The successful regions in the twenty-first century will be the ones surrounded by viable farming hinterlands that can reconstitute locally sustainable economies on an armature of civic cohesion. Small towns and smaller cities have better prospects than the big cities, which will probably have to contract substantially. The process will be painful and tumultuous. In many American cities, such as Cleveland, Detroit and St. Louis, that process is already well advanced. Others have further to fall. New York and Chicago face extraordinary difficulties, being oversupplied with gigantic buildings out of scale with the reality of declining energy supplies. Their former agricultural hinterlands have long been paved over. They will be encysted in a surrounding fabric of necrotic suburbia that will only amplify and reinforce the cities' problems.

If you haven't read one of Kunstler's books, particularly the ones dealing with urbanism, do yourself a favor and read one. Kunstler is extremely thought-provoking, and has a wit that is singularly unique. I can also say that he has inspired much of the work we have done since our inception. Enough talking here, I'm off to buy a copy of the book.

Tuesday, April 12, 2005

Remembering Terry Fox

Courageous, principled, determined. These are words that describe Terry Fox, the man who lost his leg to cancer and used this experience as an opportunity not to lament his misfortune, but to turn it into something positive. His plan was to run the equivalent of a marathon a day, starting on the east coast of Canada and keep going until he reached the Pacific. His goal was to raise one dollar for every Canadian (when he began the Marathon of Hope, the population of Canada was 22 million). His dream ended midway through the run when doctors discovered the cancer had spread to his lungs; he would lose his battle to cancer ten months later. Terry's improbable feat began 25 years ago today when he dipped his artificial leg in St. John's harbour. To date, the Terry Fox foundation has raised over $300 million for cancer research.

I come from a generation whose parents ingrained the concept of determination and heroism in children by telling stories about the brave soldiers who fought in a war in a place very far away. As my children reach an age when they too will sit down for their stories of courage, I will tell them about Terry Fox.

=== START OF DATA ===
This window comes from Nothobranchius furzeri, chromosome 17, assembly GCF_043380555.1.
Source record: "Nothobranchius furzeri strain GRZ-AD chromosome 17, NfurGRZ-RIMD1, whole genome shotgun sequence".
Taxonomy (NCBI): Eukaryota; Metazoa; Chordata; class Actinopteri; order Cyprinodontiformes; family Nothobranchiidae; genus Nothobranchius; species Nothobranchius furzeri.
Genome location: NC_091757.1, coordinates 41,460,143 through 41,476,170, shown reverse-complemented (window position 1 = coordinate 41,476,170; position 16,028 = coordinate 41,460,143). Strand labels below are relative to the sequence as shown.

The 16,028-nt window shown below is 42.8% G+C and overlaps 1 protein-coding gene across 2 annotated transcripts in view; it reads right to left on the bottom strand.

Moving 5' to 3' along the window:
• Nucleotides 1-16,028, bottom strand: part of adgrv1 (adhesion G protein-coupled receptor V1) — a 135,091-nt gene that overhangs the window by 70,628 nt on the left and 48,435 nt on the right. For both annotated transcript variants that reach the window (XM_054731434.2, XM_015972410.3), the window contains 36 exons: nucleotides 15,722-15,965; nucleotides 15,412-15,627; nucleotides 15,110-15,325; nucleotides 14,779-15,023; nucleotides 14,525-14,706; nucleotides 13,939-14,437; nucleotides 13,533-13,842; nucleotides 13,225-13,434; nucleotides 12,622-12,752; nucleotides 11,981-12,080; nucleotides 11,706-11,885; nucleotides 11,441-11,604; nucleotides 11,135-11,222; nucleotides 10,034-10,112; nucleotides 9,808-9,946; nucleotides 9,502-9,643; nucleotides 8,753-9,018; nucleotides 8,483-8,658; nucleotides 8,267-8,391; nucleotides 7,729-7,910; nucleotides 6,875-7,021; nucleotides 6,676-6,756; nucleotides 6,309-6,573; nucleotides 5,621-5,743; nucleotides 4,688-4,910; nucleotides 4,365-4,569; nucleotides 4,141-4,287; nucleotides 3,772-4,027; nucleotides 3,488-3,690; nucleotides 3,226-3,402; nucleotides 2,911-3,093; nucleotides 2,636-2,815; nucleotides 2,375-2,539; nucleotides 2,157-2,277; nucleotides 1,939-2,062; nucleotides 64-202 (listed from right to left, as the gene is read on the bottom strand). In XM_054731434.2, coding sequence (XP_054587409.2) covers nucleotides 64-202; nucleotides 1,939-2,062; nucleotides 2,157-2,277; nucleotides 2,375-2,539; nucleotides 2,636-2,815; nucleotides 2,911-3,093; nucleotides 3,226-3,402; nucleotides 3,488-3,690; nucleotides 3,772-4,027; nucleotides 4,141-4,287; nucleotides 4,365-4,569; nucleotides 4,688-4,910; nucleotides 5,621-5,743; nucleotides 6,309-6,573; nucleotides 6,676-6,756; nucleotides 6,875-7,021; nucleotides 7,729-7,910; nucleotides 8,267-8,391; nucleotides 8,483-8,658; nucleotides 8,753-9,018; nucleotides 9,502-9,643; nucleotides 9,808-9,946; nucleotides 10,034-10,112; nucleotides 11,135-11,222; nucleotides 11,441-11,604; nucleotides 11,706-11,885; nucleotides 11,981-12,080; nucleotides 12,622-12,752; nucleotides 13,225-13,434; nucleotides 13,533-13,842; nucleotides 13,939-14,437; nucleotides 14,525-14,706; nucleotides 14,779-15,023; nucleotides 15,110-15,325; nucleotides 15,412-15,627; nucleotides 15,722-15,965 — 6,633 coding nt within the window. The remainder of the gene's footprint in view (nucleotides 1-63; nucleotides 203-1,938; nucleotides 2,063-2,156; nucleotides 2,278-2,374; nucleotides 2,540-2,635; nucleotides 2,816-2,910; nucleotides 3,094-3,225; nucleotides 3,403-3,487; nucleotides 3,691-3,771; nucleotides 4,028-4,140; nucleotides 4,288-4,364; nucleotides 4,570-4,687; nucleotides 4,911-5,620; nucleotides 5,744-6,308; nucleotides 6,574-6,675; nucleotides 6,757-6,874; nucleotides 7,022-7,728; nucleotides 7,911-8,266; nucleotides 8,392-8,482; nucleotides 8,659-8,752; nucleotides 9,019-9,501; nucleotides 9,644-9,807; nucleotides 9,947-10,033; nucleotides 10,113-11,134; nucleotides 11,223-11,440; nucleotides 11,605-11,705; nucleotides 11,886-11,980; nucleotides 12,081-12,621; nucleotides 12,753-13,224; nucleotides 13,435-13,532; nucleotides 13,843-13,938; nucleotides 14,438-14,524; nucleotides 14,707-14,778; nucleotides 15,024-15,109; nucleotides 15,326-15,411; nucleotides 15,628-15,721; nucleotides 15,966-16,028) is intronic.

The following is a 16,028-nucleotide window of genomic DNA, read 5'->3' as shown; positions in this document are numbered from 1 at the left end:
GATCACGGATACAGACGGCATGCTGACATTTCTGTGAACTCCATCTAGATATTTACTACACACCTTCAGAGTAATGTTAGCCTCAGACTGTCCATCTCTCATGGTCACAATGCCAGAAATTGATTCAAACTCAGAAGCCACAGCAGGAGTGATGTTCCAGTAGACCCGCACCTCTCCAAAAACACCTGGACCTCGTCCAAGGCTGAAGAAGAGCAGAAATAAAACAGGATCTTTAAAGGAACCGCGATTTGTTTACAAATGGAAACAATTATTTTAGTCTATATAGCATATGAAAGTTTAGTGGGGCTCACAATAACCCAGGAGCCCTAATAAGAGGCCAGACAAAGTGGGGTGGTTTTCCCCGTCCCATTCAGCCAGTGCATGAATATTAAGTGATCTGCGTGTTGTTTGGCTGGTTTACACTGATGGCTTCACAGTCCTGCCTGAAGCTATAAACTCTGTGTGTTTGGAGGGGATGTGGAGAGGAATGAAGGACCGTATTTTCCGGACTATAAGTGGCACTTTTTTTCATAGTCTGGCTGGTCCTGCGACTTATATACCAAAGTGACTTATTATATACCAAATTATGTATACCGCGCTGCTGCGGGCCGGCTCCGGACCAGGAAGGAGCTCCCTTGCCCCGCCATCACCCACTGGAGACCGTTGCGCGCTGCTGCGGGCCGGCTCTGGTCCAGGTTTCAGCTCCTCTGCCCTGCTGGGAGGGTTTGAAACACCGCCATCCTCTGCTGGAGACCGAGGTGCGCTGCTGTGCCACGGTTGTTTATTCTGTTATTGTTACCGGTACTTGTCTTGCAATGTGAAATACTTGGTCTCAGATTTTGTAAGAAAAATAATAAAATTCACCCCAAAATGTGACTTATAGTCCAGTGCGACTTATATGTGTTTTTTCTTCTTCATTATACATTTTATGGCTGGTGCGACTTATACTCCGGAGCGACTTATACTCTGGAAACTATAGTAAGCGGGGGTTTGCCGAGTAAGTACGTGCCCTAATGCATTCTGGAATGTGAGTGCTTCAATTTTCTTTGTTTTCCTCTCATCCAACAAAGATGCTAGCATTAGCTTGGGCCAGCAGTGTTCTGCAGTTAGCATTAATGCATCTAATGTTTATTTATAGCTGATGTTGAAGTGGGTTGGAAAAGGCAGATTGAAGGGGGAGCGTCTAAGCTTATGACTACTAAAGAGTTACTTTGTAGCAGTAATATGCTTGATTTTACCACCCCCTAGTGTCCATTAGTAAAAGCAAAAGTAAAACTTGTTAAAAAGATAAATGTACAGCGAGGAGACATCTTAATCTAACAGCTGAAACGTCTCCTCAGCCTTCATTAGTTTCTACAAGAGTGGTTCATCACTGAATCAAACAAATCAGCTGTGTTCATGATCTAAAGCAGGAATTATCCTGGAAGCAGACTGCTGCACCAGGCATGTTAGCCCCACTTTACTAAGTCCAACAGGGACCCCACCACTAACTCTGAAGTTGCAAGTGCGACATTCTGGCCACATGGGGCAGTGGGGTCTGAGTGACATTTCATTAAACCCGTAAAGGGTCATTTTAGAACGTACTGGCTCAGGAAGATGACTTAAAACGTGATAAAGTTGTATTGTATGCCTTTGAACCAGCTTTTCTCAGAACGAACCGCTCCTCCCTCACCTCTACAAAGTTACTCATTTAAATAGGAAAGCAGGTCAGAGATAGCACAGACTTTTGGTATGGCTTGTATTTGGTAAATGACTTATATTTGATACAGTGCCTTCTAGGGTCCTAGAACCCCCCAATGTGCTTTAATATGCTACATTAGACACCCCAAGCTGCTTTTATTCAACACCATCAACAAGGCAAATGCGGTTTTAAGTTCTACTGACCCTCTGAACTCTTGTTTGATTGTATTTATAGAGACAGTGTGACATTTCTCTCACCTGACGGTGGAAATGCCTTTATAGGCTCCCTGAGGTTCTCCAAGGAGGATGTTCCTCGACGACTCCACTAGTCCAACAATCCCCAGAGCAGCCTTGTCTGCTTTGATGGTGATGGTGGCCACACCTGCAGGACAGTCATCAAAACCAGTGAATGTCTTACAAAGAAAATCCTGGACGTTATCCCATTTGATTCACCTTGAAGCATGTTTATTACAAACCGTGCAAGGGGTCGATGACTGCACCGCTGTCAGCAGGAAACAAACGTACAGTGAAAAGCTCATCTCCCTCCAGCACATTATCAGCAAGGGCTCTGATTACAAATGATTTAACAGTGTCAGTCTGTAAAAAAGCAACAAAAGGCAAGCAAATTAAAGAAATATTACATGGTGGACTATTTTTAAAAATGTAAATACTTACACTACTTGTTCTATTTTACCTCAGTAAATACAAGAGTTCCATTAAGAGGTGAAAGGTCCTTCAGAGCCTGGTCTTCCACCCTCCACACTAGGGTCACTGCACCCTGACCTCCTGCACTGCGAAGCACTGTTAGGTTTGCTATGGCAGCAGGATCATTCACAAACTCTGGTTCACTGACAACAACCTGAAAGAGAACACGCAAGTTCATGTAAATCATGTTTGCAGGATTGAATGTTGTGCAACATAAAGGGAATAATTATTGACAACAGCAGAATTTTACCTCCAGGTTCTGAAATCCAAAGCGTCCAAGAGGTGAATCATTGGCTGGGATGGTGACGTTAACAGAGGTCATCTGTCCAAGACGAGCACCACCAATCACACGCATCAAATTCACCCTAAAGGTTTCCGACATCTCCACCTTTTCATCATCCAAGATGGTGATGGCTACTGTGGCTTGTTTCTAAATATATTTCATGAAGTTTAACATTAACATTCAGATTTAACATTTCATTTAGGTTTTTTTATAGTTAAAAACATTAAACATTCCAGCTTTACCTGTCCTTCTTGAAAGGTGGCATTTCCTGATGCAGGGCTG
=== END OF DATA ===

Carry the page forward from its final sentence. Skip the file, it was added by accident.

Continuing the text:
Friday, April 08, 2005

Linking Outbreaks to Telework

Imagine this scenario. On a typical working day, one of your co-workers, who happens to occupy the cubicle next to you comes in with what appears to be a runny nose and a cough. Although he tries to go about his business, his persistent coughing and annoying nose-blowing start to become a distraction. You peer over the partition and tell your colleague he should take the rest of the day off and go home to rest. "I'll be okay" he tells you, and stubbornly carries on. Another case of the typical modern office hero, who feels that the unless he remains at his desk, the entire operation of the company could come tumbling down. Sure, this could be nothing more than a benign little ailment, but it also could be something that could affect the operations of the entire company. In fact this very scenario played itself out not so long ago.

Two years ago, I was nearing the end of a work assignment with a firm that had me providing the research that drove a fair bit of business development. In the middle of March, I took my daughter to pre-school only to find out that a sign had been posted on the door of the school warning parents that a mysterious ailment had been discovered at the local hospital. Doctors had no clue where this virus had come from, or how to treat it. The only thing they did know was that it was highly contagious and potentially fatal. Given the daycare arrangements for our daughter, my wife and I agreed that the best course of action would be to keep her at home for a week (like most of the other parents) – I would alter my schedule to be with her. As far as my own work was concerned, we were trying to land a fairly big chunk of business, and given that my contribution to the effort would be to provide the research – I decided to give teleworking a try.

Although I told the team leader of the situation and the solution I had proposed (actually, we ended up winning the business), he took it upon himself to casually mention prior to a meeting with another client that he was having ‘behavioral problems’ with one of his team members. At the time, he had no idea how serious North America’s first outbreak of SARS would become. Unfortunately, his views, like so many other managers were grounded in a firm belief that in order for workers to be effective, they need to be within a manager’s line of sight. In fact, this happens to be the dominant factor that limits the spread of teleworking.